As soon as the death of the president was known, people began to gather in the Bolivar squares in the centre of cities and towns across the country. They marched towards the Miraflores presidential palace, shouting slogans of defiance, “the people united will never be defeated”, “they shall not be back” and “the struggle continues”. Bolivarian experiment that Hugo Chavez began in 1999 has changed significantly the social, economic and political landscape in Venezuela. The neoliberal policies that Pinochet brutally pioneered in Chile in the 1970s after killing duly elected President Salvador Allende were rolled out across the Latin American continent and in many third world countries from the early 1980s onwards. Venezuelan President Carlos Andrez Perez introduced the WB-IMF backed ‘Great Turn’ based on Washington Consensus at the end of the 1980s. Between 1981 and 1997 the richest 10% of Venezuelans saw their share of national income grow from 22 to 33%. Poverty, inequality and unemployment had increased. The Venezuelan poor responded to the neo-liberal turn with occupations, mass protests and riots popularly known as the Caracazo. It was in this context that Charvez was for the first time democratically elected in 1998. In 2002 he was thrown out by a coup orchestrated by the generals, church leaders and big business and backed by the US. However, Venezuelan people, unlike the Chilean people in 1971, surrounded Miraflores presidential palace and forced the coup leaders to step down once again paying the way for Chavez to come to power. Democracy in the street as well in the polling booth showed that people wanted a change, social transformation, and power to the people. Chavez thus won all the elections he faced despite the fact that many opinion polls manipulated by media conglomerates showed that his opponents had a better chance to defeat him at the elections.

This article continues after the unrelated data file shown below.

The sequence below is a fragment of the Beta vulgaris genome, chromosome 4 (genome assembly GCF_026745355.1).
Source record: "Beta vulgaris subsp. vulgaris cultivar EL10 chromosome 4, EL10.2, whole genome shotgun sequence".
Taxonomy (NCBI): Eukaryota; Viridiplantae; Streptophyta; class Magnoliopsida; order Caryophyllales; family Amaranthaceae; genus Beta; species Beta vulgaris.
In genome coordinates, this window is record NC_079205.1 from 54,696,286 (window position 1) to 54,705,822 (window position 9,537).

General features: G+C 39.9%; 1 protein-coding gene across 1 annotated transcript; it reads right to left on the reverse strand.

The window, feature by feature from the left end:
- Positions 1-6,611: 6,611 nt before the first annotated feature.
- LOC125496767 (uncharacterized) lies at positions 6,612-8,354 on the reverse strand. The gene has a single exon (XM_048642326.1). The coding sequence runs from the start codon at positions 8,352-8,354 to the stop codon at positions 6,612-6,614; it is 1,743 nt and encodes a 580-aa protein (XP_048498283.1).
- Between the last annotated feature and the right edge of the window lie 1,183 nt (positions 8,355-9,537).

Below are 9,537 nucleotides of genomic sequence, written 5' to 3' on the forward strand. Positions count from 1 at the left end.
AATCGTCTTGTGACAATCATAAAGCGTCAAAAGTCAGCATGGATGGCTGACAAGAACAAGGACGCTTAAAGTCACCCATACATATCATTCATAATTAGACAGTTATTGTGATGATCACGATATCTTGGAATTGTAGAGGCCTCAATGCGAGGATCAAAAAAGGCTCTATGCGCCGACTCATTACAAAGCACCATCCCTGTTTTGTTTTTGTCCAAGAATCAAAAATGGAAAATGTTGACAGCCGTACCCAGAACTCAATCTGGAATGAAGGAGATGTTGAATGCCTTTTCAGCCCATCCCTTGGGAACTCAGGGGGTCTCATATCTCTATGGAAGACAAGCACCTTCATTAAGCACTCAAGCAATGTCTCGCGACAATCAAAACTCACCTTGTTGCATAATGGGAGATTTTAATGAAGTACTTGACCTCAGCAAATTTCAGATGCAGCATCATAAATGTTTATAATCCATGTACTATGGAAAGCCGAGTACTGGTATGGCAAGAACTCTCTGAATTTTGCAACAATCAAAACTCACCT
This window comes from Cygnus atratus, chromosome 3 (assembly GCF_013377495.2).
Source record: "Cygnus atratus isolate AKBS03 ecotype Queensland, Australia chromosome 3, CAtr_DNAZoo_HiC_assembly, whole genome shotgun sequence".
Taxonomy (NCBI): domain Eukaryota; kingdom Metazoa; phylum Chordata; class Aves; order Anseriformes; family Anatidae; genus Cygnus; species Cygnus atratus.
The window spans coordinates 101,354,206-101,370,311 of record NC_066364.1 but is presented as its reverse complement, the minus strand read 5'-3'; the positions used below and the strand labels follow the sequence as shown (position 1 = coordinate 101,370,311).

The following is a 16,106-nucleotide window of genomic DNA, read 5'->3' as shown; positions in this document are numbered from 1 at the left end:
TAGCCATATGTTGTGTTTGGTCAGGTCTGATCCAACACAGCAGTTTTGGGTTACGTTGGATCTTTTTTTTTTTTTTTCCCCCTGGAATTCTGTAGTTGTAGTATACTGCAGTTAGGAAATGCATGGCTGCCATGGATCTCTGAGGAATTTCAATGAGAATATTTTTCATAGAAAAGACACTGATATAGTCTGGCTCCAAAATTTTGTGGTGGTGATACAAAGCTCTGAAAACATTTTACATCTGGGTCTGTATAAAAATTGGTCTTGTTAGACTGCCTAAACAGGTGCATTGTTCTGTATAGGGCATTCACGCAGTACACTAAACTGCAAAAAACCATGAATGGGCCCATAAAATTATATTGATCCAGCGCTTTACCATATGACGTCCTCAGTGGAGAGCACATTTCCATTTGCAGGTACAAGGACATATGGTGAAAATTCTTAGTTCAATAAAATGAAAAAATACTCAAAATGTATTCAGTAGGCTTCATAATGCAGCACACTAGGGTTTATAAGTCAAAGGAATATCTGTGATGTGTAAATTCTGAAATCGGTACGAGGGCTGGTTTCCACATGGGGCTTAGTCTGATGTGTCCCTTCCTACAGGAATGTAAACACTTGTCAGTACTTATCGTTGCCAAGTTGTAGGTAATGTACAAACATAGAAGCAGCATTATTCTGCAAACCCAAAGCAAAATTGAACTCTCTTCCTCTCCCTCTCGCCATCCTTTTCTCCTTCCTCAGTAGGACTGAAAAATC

After 2002 coup attempt against his regime, Chavez introduced a radical program of economic change. The rise of oil price contributed him in implementing this program that delivered big improvements to the Venezuelan poor. Housing schemes, subsidized food programs, new medical centers and a literacy program, all organized through popular ‘missions’, made a huge impact on the life of millions of people. Nearly half of the population has regularly received cheap food supplies from the state. As a result poverty has reduced significantly in the last 14 years of Chavez’s rule. Living standard of poor and marginalized people has increased. Popular control has improved through setting up of neighborhood committees and popular control. Austerity and belt-tightening for poor were not in Chavez’s agenda.